Early uses of chili peppers in Mexico

Nov 13, 2013
This photo shows the vessels that tested positive for Capsicum. Each vessel had a culinary use. Credit: Roberto Lopez and Emiliano Gallaga Murrieta

Chili peppers may have been used to make spicy beverages thousands of years ago in Mexico, according to new research published November 13 in the open-access journal PLOS ONE by Terry Powis at Kennesaw State University and colleagues from other institutions.

Capsicum species are usually referred to as chili peppers, and their uses are well known in the history of Spain and Portugal. There are relatively few sites in Mesoamerica, Central America, and South America that contain remains of Capsicum, and therefore, we know little about how groups such as the Mayans and the Mixe-Zoquean, inhabitants of the site studied here, used chili peppers in those regions.

In this study, the authors used chemical extractions to reveal the presence of Capsicum residues in pottery samples from a site in southern Mexico. Some of these pottery vessels were over 2000 years old, dating from 400 BC to 300 AD.

They found Capsicum residue in multiple types of jars and vessels, which suggests that those cultures may have been using chili peppers for many different culinary purposes. For instance, Capsicum was found in a vessel called a sprouted jar, which is used for pouring a liquid into another container. The authors suggest that chili peppers may have been used to prepare spicy beverages or dining condiments. Powis elaborates, "The significance of our study is that it is the first of its kind to detect ancient residues from early Mixe-Zoquean pottery in Mexico. While our findings of Capsicum species in these Preclassic pots provides the earliest evidence of chili consumption in well-dated Mesoamerican archaeological contexts, we believe our scientific study opens the door for further collaborative research into how the pepper may have been used either from a culinary, pharmaceutical, or ritual perspective during the last few centuries before the time of Christ."

Explore further: Airborne gut action primes wild chili pepper seeds

More information: Powis TG, Gallaga Murrieta E, Lesure R, Lopez Bravo R, Grivetti L, et al. (2013) Prehispanic Use of Chili Peppers in Chiapas, Mexico. PLoS ONE 8(11): e79013. DOI: 10.1371/journal.pone.0079013

Related Stories

Heat in chili peppers can ease sinus problems, research shows

Aug 25, 2011

(Medical Xpress) -- Hot chili peppers are known to make people "tear up,” but a new study led by University of Cincinnati allergy researcher Jonathan Bernstein, MD, found that a nasal spray containing an ingredient derived ...

Study reveals genetic diversity of genes in peppers

Feb 15, 2013

From the small, spicy Thai chiles to the portly, mild bell pepper, researchers at the University of California, Davis, have developed a "family tree" of sorts for peppers and characterized the diversity of ...

Airborne gut action primes wild chili pepper seeds

Jun 21, 2013

Scientists have long known that seeds gobbled by birds and dispersed across the landscape tend to fare better than those that fall near parent plants where seed-hungry predators and pathogens are more concentrated.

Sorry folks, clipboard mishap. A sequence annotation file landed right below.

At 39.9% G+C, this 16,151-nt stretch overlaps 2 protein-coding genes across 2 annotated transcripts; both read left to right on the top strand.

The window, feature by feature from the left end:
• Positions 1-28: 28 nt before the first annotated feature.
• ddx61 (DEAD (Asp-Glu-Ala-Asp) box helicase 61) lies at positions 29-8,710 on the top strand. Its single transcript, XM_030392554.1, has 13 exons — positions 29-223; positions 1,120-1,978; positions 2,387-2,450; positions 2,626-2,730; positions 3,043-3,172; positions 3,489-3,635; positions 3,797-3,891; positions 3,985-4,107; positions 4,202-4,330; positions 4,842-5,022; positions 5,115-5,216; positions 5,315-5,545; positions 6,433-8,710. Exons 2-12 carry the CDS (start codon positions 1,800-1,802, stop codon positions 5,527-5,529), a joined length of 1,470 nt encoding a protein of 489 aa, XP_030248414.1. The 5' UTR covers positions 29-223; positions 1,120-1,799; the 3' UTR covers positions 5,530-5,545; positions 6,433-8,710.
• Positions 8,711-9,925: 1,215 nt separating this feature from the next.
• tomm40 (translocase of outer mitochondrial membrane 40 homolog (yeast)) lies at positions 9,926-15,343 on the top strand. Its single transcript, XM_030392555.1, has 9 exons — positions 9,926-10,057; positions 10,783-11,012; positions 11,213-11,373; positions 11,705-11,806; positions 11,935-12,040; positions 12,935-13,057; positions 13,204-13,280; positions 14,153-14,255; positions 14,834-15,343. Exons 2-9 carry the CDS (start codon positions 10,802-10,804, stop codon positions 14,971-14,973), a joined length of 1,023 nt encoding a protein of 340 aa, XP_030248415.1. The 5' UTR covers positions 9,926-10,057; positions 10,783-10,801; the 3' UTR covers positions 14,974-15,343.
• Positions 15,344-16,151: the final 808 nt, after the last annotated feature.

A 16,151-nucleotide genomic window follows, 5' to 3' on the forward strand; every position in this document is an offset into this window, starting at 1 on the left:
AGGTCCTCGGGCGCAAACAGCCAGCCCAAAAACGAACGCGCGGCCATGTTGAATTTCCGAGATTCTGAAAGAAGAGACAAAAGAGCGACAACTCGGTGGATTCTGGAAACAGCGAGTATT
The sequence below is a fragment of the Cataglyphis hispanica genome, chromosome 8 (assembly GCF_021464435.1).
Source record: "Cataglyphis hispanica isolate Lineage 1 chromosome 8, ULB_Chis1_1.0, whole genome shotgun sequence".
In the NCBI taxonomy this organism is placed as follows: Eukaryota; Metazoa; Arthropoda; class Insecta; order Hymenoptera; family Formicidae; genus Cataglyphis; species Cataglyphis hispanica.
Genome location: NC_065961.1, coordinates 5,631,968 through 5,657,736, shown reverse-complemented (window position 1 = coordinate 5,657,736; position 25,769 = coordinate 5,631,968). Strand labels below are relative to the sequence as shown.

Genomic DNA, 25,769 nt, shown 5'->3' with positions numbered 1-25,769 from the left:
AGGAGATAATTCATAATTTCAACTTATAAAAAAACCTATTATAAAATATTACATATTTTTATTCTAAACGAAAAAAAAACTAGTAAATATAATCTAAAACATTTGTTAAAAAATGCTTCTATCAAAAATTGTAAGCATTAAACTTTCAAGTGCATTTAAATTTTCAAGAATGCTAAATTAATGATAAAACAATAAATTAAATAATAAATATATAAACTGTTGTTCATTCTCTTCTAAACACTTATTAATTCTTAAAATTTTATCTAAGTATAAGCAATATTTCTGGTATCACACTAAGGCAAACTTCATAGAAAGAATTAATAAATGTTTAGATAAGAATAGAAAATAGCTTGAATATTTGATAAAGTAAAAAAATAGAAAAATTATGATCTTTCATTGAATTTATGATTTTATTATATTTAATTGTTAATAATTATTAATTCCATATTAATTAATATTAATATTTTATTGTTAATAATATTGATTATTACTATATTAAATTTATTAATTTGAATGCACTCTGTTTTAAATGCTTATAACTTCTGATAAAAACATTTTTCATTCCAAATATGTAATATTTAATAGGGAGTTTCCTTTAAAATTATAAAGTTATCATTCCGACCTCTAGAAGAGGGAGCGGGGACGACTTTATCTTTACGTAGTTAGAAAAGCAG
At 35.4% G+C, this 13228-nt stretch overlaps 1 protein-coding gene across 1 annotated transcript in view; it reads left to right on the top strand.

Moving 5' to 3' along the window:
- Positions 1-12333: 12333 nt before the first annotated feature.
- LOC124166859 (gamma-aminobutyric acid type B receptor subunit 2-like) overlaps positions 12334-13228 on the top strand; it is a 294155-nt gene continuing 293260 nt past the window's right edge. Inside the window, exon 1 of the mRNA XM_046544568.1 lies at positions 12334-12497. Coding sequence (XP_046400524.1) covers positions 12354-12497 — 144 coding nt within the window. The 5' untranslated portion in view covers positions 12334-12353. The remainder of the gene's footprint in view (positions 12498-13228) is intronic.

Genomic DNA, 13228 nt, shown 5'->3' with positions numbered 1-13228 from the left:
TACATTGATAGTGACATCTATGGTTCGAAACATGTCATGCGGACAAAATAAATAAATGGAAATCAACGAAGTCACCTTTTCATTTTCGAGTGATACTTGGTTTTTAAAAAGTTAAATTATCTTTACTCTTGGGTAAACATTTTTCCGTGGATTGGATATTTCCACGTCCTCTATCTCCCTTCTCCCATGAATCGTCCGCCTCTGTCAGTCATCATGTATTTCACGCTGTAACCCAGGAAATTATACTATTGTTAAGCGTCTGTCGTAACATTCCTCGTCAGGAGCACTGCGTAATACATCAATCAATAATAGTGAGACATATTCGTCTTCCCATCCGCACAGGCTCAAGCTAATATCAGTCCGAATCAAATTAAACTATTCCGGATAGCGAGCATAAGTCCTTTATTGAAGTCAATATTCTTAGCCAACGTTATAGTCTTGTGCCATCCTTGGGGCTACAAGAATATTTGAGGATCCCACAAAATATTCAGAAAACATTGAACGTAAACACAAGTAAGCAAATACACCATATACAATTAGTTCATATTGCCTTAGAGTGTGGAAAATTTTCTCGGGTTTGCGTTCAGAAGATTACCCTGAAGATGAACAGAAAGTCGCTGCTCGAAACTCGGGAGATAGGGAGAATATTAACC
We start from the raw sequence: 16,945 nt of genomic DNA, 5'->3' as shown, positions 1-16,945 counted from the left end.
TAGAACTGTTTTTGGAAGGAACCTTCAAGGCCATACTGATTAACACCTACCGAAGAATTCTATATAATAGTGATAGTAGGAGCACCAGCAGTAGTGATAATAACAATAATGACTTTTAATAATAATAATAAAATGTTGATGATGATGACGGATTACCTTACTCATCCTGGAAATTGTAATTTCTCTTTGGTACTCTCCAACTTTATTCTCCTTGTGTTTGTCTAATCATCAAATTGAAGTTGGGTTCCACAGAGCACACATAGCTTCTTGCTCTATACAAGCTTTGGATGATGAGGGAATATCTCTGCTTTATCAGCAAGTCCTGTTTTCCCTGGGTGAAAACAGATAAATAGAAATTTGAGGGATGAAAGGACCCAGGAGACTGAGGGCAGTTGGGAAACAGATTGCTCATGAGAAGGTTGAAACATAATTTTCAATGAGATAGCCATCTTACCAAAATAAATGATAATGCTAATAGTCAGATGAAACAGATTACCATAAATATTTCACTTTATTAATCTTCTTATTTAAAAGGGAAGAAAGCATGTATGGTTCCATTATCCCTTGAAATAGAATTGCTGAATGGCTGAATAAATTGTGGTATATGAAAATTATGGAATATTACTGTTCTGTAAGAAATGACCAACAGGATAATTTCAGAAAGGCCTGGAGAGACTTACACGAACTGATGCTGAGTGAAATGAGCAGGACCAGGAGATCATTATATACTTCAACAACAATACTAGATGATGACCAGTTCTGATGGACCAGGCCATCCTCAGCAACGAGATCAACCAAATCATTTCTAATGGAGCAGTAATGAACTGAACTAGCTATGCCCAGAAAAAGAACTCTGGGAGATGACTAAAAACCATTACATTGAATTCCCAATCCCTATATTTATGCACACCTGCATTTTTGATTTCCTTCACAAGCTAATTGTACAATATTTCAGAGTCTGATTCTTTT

Chili peppers come with blood pressure benefits

Aug 03, 2010

For those with high blood pressure, chili peppers might be just what the doctor ordered, according to a study reported in the August issue of Cell Metabolism. While the active ingredient that gives the peppers their heat - ...

Personality may predict if you like spicy foods

Jul 17, 2013

Certain aspects of an individual's personality may be a determining factor in whether they like their food plain and bland or spicy and hot, according to research presented at the 2013 Institute of Food Technologists (IFT) ...

Recommended for you

Egypt archaeologists find ancient writer's tomb

8 hours ago

Egypt's minister of antiquities says a team of Spanish archaeologists has discovered two tombs in the southern part of the country, one of them belonging to a writer and containing a trove of artifacts including reed pens ...

Crowd-sourcing Britain's Bronze Age

Apr 17, 2014

A new joint project by the British Museum and the UCL Institute of Archaeology is seeking online contributions from members of the public to enhance a major British Bronze Age archive and artefact collection.

Roman dig 'transforms understanding' of ancient port

Apr 17, 2014

(Phys.org) —Researchers from the universities of Cambridge and Southampton have discovered a new section of the boundary wall of the ancient Roman port of Ostia, proving the city was much larger than previously ...

User comments : 0

More news stories

Egypt archaeologists find ancient writer's tomb

Egypt's minister of antiquities says a team of Spanish archaeologists has discovered two tombs in the southern part of the country, one of them belonging to a writer and containing a trove of artifacts including reed pens ...

NASA's space station Robonaut finally getting legs

Robonaut, the first out-of-this-world humanoid, is finally getting its space legs. For three years, Robonaut has had to manage from the waist up. This new pair of legs means the experimental robot—now stuck ...

Ex-Apple chief plans mobile phone for India

Former Apple chief executive John Sculley, whose marketing skills helped bring the personal computer to desktops worldwide, says he plans to launch a mobile phone in India to exploit its still largely untapped ...

Filipino tests negative for Middle East virus

A Filipino nurse who tested positive for the Middle East virus has been found free of infection in a subsequent examination after he returned home, Philippine health officials said Saturday.

Airbnb rental site raises $450 mn

Online lodging listings website Airbnb inked a $450 million funding deal with investors led by TPG, a source close to the matter said Friday.